Similarly to the last post concerning these codes, I am going to take this line by line, sub-section by sub-section, until I can not leave my desk without stepping in one of the numerous piles of bullshit around me. Firstly, the line: “These [crimes] shall never be presented in such a way as to throw sympathy with the crime as against law and justice, or to inspire others with the desire for imitation,” is a prime example of a word economy in recession. If one seeks to stimulate said economy, the phrase could be condensed to: “Do not glorify crime.” I was able to convey in less words than fingers on my hand, what was conveyed in enough words to account for my fingers and toes combined. This line reminds me specifically, of a scene from Indiana Jones where the protagonist “Indie,” is in a standoff with a Middleeastern swordsman — dazzling the gathering crowd with his fine pirouettes and twirls. Ultimately, Indie simply shoots him before he can take a step towards our protagonist, and walks away more or less bewildered. Just as the swordsman was all show, so too is the line from the opening of the section. Furthermore, just as Indie is bemused by the display, so too is the reader — but it would be rather pointless to shoot a piece of paper or one’s computer screen. With bullets that is. 

Application one regards the depiction of murder on screen as it says: “The technique of murder must be presented in a way that will not inspire imitation.” Listed below it are other requirements such as: “Brutal killings are not to be presented in detail,” and “Revenge in modern times shall not be justified.” These are superfluous to the application as they are more or less addressed by the first statement. They do little to add substance to the initial statement, as although it is unnecessarily lengthy, it is acceptably sufficient. These sub-requirements are page fillers that seem generally redundant as “…will not inspire imitation” although poorly phrased, gets the point accross that murder is a no-no. This blatant fluffing occurs commonly in the text, and serves no purpose other than to devour page space, and a reader’s time.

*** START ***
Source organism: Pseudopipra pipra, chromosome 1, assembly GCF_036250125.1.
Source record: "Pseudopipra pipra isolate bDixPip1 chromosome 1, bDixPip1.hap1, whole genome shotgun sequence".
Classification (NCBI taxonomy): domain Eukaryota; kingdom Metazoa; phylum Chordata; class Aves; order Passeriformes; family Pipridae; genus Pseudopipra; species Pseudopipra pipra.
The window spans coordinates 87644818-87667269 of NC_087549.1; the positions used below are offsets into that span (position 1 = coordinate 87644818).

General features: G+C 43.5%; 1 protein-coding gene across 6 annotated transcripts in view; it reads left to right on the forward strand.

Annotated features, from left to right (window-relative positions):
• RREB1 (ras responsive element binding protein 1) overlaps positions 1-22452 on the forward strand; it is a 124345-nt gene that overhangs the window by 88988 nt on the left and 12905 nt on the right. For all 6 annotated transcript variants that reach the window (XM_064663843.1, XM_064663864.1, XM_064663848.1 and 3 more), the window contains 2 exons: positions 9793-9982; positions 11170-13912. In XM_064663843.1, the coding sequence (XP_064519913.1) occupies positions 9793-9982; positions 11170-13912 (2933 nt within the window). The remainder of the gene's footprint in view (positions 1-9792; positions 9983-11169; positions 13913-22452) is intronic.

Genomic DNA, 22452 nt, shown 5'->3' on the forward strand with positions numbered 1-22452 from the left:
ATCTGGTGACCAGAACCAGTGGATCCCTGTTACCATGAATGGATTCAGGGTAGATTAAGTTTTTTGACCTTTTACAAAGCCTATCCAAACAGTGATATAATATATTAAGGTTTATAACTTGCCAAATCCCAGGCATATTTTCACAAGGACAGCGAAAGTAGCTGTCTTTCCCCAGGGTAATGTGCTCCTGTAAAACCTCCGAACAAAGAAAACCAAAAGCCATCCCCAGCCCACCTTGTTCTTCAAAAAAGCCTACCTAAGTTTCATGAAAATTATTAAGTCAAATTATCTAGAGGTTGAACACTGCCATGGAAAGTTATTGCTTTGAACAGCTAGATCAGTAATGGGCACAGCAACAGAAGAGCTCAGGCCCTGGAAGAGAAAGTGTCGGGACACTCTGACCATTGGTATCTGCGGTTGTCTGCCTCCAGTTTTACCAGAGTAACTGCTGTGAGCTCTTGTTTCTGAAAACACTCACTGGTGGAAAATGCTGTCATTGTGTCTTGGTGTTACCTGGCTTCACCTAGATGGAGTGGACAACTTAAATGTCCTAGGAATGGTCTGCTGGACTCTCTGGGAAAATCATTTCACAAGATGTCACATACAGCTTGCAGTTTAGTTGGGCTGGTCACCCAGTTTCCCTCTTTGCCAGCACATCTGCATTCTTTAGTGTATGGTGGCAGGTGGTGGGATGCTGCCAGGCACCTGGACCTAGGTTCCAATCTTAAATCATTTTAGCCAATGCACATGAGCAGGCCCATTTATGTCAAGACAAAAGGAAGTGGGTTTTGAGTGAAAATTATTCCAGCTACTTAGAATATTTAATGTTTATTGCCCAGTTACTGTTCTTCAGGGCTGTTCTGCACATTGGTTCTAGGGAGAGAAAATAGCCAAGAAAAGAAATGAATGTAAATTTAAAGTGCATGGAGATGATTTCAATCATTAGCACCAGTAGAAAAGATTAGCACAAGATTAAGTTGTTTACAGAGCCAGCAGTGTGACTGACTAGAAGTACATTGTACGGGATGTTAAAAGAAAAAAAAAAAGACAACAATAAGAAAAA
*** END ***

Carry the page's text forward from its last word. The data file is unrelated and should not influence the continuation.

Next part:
Application two, three, and four concern crimes excluding murder, such as robbery, drug trafficking, arson, etc. The fluffing, or loading, mentioned earlier is accentuated by the juxtaposition between the simplicity of the heading and the four subsections that follow it. For example, “Methods of crime should not be explicitly presented,” is an adequate expression of restriction, that states intent without being overinvolved. Moreover, “explicitly,” is a well-chosen adjective as it states in one word what “…in a way that will not inspire imitation,” does in eight. Nevertheless, one takes a step forward and three steps back, as the benefits of this diction are squandered by the urge to include four subsections that all practically reiterate the inaugural point. One subsection of note reads: “Theft, robbery, safecracking, and dynamiting of trains, mines, buildings etc., should not be detailed.” The word “safecracking,” in this sentence is unnecessary as one could assume there is some measure of this involved in a robbery. I would be shocked to find a bank, real or fictitious, that holds their money in a tin lunch box. Furthermore, “dynamiting of trains, mines, buildings etc.,” is also unnecessary and convoluted. A refined version could be written as: “Demolition by explosives should not be detailed.” In condensing the list into one word, meaning is preserved, and word economy is augmented. Onward, the “etc.,” promotes vagueness as it leaves the sentence open for a debate as to what is included in the list. Whereas “Demolition by explosives,” removes the need for an “etc.” because firstly, it removes the overused list of three (which I myself am guilty of) and secondly, is more authoritative. It can stand alone, but “etc.,” can not. In subsection four, further redundancies can be seen as: “The use of liquor in American life, when not required by the plot, or for proper characterization, will not be shown.” “For proper characterization,” can be removed from this sentence, as it is an aspect of the plot. Characters are what drive a story, and their dynamacy is key to illustrating themes. Therefore, the whole thing can be simplified to “The use of liquor in American life, when not required by the plot, will not be shown.” Intent is not sacrificed for word economy, and is actually expressed more clearly. Many moving parts does not indicate that one’s machine will function well, it just means that one will have more parts to fix once the machine is broken.